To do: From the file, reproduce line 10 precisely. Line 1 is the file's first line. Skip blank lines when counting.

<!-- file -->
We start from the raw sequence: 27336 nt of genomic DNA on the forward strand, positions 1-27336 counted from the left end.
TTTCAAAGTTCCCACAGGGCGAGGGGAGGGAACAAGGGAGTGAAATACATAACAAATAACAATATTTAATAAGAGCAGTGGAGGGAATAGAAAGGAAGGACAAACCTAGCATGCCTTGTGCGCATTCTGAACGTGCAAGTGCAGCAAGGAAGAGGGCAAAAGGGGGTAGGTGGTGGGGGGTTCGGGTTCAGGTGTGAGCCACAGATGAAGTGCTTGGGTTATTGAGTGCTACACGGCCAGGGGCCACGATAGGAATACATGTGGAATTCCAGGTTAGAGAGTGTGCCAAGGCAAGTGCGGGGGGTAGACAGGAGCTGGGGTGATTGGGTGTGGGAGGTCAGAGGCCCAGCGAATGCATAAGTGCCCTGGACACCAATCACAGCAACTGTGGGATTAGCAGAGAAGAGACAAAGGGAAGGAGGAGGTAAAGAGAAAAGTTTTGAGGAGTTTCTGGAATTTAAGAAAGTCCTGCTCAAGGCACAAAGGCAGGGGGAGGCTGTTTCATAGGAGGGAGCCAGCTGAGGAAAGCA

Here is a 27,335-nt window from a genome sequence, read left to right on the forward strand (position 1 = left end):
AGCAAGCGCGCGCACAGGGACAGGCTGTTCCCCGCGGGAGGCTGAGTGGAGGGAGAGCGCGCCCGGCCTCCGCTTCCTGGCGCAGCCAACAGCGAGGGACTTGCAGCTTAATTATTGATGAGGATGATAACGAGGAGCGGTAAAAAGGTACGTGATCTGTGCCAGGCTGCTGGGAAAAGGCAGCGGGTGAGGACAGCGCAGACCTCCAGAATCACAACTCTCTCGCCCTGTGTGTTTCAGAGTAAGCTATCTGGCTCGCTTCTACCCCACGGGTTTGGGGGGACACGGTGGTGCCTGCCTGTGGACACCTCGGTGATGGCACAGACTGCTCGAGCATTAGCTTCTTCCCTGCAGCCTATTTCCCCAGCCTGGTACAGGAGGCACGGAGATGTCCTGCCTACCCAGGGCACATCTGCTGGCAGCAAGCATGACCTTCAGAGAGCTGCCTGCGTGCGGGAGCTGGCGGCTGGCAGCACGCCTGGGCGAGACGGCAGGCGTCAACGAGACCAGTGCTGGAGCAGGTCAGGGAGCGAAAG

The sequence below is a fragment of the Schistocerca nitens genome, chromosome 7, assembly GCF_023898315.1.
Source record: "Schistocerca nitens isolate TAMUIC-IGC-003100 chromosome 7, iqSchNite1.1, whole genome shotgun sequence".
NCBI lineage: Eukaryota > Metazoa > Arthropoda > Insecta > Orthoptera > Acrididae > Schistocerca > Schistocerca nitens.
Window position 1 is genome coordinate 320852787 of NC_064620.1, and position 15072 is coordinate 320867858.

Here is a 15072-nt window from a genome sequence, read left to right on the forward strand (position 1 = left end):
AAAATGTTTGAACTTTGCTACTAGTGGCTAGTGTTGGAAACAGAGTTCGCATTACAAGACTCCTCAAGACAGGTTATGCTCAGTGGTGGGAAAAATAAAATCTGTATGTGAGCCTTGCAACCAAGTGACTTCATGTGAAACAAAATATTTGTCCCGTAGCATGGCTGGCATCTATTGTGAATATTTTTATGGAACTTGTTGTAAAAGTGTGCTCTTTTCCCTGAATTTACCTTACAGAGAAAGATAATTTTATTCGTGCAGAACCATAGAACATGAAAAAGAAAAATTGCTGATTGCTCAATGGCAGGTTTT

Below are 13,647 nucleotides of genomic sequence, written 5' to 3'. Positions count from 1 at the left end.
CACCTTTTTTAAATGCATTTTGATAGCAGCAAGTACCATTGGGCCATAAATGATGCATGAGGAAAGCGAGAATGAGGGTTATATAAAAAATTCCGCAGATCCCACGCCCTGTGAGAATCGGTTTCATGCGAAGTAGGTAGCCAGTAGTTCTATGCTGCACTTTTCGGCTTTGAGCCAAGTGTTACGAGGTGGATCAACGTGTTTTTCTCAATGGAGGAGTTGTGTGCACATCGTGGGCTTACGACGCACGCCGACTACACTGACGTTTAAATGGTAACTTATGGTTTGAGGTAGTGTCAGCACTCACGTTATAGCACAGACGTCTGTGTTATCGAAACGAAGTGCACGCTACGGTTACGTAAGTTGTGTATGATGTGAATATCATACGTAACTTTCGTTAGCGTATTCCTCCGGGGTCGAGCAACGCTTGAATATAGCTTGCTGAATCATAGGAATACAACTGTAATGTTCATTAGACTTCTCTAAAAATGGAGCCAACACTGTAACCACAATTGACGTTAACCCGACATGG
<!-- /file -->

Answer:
AAAATGTTTGAACTTTGCTACTAGTGGCTAGTGTTGGAAACAGAGTTCGCATTACAAGACTCCTCAAGACAGGTTATGCTCAGTGGTGGGAAAAATAAAATCTGTATGTGAGCCTTGCAACCAAGTGACTTCATGTGAAACAAAATATTTGTCCCGTAGCATGGCTGGCATCTATTGTGAATATTTTTATGGAACTTGTTGTAAAAGTGTGCTCTTTTCCCTGAATTTACCTTACAGAGAAAGATAATTTTATTCGTGCAGAACCATAGAACATGAAAAAGAAAAATTGCTGATTGCTCAATGGCAGGTTTT